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Info on missing White House emails to remain missing
The Agency Conundrum
A federal district court judge in Washington D.C. just dealt a setback to an organization looking for answers about missing White House emails.
Judge Colleen Kollar-Kotelly dismissed the Freedom of Information Act (FOIA) lawsuit by Citizens for Responsibility and Ethics in Washington (CREW) after determining that the target of the suit, the Office of Administration for the Executive Office of the President, did not fit the definition of an "agency" that was required to comply with the FOIA suit.
The suit arose after reports began circulating about shoddy archiving practices and missing backup tapes for the White House email system. Allegedly missing from White House backup systems are all emails from the period immediately preceding the start of the Iraq War and emails from the office of the Vice President during the early days of an investigation into the outing of a CIA agent. The Vice President's chief of staff, I. Lewis "Scooter" Libby, was eventually convicted of the crime, but President Bush commuted his sentence.
Two organizations, CREW and the National Security Archive, sued the Executive Office of the President to force it to recover missing emails and institute a more effective backup system. CREW also filed FOIA requests in April 2007 with the Office of Administration seeking the release of all records related to an analysis that the OA conducted in 2005 pertaining to weaknesses in the EOP's process for retaining email.
After receiving no response to the FOIA request, CREW filed a suit in federal court in May 2007 to force the release of the information. After a year of legal back-and-forth, the judge finally dismissed the case on June 16. CREW filed its intent to appeal the decision on the same day.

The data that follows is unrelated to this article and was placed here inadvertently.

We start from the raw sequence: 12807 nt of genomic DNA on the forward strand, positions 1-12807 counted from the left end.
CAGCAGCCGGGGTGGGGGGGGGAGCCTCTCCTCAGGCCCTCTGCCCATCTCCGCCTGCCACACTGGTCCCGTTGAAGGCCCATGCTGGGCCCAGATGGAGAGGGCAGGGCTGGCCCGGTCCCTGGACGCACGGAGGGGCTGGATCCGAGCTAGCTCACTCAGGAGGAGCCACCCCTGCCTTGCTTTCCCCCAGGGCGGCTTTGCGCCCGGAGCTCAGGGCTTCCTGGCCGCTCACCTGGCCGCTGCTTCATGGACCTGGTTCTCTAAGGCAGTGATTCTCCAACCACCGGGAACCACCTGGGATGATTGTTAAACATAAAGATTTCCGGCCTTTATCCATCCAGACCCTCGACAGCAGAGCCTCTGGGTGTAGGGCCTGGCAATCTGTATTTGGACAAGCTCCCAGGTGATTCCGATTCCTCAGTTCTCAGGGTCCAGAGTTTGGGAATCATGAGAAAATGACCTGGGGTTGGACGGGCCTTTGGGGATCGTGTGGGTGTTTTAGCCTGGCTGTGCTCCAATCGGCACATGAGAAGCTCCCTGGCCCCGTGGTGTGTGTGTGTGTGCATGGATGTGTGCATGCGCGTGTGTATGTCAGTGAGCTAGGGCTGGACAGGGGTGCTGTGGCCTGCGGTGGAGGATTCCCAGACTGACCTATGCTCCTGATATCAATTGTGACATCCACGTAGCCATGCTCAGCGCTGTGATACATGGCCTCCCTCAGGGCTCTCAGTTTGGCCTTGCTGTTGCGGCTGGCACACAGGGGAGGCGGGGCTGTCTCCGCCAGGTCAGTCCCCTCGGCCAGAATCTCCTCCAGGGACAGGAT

Essentially, the judge determined that the OA didn't have any substantial independent authority and existed only to assist and advise the President, which excluded it from the definition of an agency. Moreover, the judge found that the nature of the delegated authority that the OA did possess was dissimilar to that of other EOP divisions that courts have subjected to the FOIA.
What's interesting is that the OA considered itself an agency until August 21, 2007 and conducted itself accordingly when responding to FOIA requests. The OA publicly changed its story for the first time in a filing in this case.
Regardless of how the OA had previously operated, however, the judge declared it was not, and never had been, subject to the requirements of the FOIA. Thus, CREW's lawsuit had no legal basis, even though it was filed before the OA switched its line on its agency status.
As mentioned before, CREW has already filed a notice of appeal, so this ruling won't be the final word on the FOIA request.
Nor will it be the final word on the missing White House emails. The other lawsuit seeking to force the EOP to recover missing emails and change its data retention policy is still winding its way through the same court under a different judge. ®